This prevention message will only get through if the community will listen.
And the whole community will only listen if they recognise that your service represents them.

So in amongst tonight’s audience I know that there are people who want to support the equality message for all the right reasons
My experience also tells me that there are people who have heard the message and are confused by it
Others will be more sceptical – you are here because you think you should be
Some people will be here because they have to be

So to all of you I say talk to each other –
Engage in discussion with people outside of your group – do not be afraid to test your ideas with other people
To men in particular I argue, consider the tie you wear –
Recognise that an opportunity exists to unlearn some of your earlier behaviour
So how is this conference going to help do this
This conference is going to provide some case studies – it will offer strategies for change
We are going to challenge people and we hope people will challenge us

If you’re a cop or a firey, then no one is saying you have to give up your traditional role
Diversity is not a challenge to existing good practice but an opportunity to serve the people you joined to serve

This conference provides an opportunity to tackle some hard issues - the things people don’t want to talk about
WE should gain from and encourage the cynics, the sceptics and the dissidents in this audience to speak out – we are not here only for the converts
People have travelled from all over the world to share with you – ask them about their experiences of who is blocking equality – why do they think this is happening, and what resources are required to make a difference?

So here is another question
Ask yourself what is happening in your organisation
In particular ask if the benefits of employing more women or minority ethnic groups are being lost because they have to fit in with the existing culture.
For example, does your organisation welcome women and then require that they behave like men.
Equally, does your organisation seek to diversify by encouraging minority groups to join and then ask them to act as if they were white?
Once you have asked those questions then look to how this conference can offer you the opportunity to discover a little more about yourself and to think about new ways to serve.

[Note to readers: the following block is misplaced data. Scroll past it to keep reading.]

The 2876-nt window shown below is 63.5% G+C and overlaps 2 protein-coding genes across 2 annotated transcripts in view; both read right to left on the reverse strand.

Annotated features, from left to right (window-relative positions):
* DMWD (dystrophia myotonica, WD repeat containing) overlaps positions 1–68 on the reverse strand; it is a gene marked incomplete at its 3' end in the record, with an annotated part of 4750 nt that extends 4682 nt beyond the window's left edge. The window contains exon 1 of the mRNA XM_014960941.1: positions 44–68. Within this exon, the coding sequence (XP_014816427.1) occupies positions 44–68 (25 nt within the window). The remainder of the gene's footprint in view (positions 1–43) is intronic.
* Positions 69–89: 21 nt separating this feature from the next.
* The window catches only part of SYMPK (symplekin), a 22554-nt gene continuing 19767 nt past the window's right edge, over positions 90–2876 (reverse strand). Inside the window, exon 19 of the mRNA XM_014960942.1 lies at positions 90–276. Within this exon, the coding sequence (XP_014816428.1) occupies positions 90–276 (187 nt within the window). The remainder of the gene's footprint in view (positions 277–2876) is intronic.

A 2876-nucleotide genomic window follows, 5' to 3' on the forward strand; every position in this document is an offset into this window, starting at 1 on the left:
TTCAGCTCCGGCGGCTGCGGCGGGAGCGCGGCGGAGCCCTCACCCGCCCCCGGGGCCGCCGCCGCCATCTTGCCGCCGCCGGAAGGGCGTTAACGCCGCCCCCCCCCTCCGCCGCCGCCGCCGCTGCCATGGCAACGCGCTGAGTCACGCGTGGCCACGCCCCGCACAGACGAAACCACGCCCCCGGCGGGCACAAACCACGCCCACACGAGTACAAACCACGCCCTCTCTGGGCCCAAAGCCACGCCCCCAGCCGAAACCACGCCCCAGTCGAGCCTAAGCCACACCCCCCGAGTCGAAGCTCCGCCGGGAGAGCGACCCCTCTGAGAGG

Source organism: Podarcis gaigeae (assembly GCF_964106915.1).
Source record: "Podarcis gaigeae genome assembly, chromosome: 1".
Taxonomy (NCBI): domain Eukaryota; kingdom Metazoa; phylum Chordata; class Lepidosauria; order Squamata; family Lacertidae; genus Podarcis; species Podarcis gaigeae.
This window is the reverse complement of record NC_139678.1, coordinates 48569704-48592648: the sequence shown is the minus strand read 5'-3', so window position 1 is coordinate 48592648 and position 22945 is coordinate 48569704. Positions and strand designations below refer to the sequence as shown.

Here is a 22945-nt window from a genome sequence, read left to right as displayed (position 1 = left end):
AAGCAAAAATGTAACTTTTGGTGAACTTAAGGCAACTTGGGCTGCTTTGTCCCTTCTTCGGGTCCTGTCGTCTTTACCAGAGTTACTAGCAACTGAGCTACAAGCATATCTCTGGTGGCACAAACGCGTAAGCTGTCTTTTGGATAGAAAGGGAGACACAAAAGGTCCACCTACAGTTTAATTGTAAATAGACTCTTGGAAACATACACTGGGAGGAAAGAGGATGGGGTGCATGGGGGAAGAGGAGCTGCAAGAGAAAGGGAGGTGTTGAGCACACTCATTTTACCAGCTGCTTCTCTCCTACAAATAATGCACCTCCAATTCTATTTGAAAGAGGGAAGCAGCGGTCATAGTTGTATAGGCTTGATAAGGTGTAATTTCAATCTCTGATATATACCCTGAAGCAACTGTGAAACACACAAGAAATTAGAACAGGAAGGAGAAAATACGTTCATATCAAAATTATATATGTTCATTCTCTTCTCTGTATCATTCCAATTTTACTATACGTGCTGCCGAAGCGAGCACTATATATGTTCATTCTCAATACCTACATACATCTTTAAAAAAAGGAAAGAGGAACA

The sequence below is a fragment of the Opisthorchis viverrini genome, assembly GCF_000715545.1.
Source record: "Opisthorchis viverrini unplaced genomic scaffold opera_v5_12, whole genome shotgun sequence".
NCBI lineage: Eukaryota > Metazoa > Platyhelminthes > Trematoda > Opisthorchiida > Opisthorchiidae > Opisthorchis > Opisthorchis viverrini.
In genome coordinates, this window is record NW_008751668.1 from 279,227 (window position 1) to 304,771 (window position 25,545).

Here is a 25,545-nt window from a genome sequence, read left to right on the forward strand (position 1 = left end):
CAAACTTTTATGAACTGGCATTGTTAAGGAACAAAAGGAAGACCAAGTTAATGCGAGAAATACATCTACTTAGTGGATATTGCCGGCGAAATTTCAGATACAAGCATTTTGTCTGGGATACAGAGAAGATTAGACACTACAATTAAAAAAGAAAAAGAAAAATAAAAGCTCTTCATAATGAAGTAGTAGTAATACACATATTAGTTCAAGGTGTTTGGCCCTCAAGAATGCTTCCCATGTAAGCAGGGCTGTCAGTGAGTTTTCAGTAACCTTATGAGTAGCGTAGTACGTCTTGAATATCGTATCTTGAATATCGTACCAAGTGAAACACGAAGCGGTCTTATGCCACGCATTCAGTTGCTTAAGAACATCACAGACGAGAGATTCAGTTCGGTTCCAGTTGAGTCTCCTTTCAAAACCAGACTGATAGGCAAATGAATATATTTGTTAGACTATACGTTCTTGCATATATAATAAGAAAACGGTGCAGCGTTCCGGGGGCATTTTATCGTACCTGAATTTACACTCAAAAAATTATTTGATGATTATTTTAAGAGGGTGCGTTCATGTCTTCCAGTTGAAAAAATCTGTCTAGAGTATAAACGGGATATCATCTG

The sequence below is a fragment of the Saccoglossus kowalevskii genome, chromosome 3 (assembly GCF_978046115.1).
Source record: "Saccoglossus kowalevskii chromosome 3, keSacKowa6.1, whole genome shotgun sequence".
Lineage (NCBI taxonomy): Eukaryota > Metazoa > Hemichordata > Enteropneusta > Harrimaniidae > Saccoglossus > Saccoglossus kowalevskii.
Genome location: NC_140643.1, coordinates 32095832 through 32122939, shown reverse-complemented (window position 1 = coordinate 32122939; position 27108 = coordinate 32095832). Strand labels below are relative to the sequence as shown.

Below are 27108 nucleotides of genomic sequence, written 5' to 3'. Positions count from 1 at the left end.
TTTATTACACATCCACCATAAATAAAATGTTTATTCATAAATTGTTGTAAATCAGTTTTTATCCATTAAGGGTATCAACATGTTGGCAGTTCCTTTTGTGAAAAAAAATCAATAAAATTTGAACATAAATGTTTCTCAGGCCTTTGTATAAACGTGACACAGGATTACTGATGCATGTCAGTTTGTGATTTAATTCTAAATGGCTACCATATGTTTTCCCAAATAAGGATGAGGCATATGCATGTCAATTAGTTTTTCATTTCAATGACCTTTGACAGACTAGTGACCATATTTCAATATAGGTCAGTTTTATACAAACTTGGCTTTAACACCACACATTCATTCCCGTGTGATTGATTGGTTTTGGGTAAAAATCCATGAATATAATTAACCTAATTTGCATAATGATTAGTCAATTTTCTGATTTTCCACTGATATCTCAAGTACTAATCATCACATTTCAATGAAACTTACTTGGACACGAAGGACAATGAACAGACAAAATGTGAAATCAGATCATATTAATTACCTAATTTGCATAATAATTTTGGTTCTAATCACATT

Ask yourself is it possible to break free from some of the ties you have to a particular group

Take my own example
I have experienced a number of ties in my life
I have brought two of these with me – I am wearing a third.

This is my London Fire Brigade tie - this represents 31 years of my life – the time I spent working in this enormously proud organisation – the time when I was a firey - a white man working in a white male organisation

Then I have my Fire Brigades Union tie – another enormously proud organisation – this represents the same 31 years when I worked supporting my role as a white firefighter
But that was then

Now I am wearing another tie – this tie is the tie of Dr Dave Baigent – a speaker tonight at this hugely important conference – a tie that I wear again with pride.
A tie that has allowed me to write the first social science degree for emergency service workers. A degree that was specifically designed around supporting the concept of diversity in public service

Lastly I could also be wearing the tie of someone who has fathered a son and a daughter – one of my children is a firefighter - the other is the director of the national audit office.

But of course it is my child that works in the fire service that is relevant tonight.
They have been a firefighter for 14 years, and whilst the fire service they joined was a changing service, they still had to fit in with a very white male culture.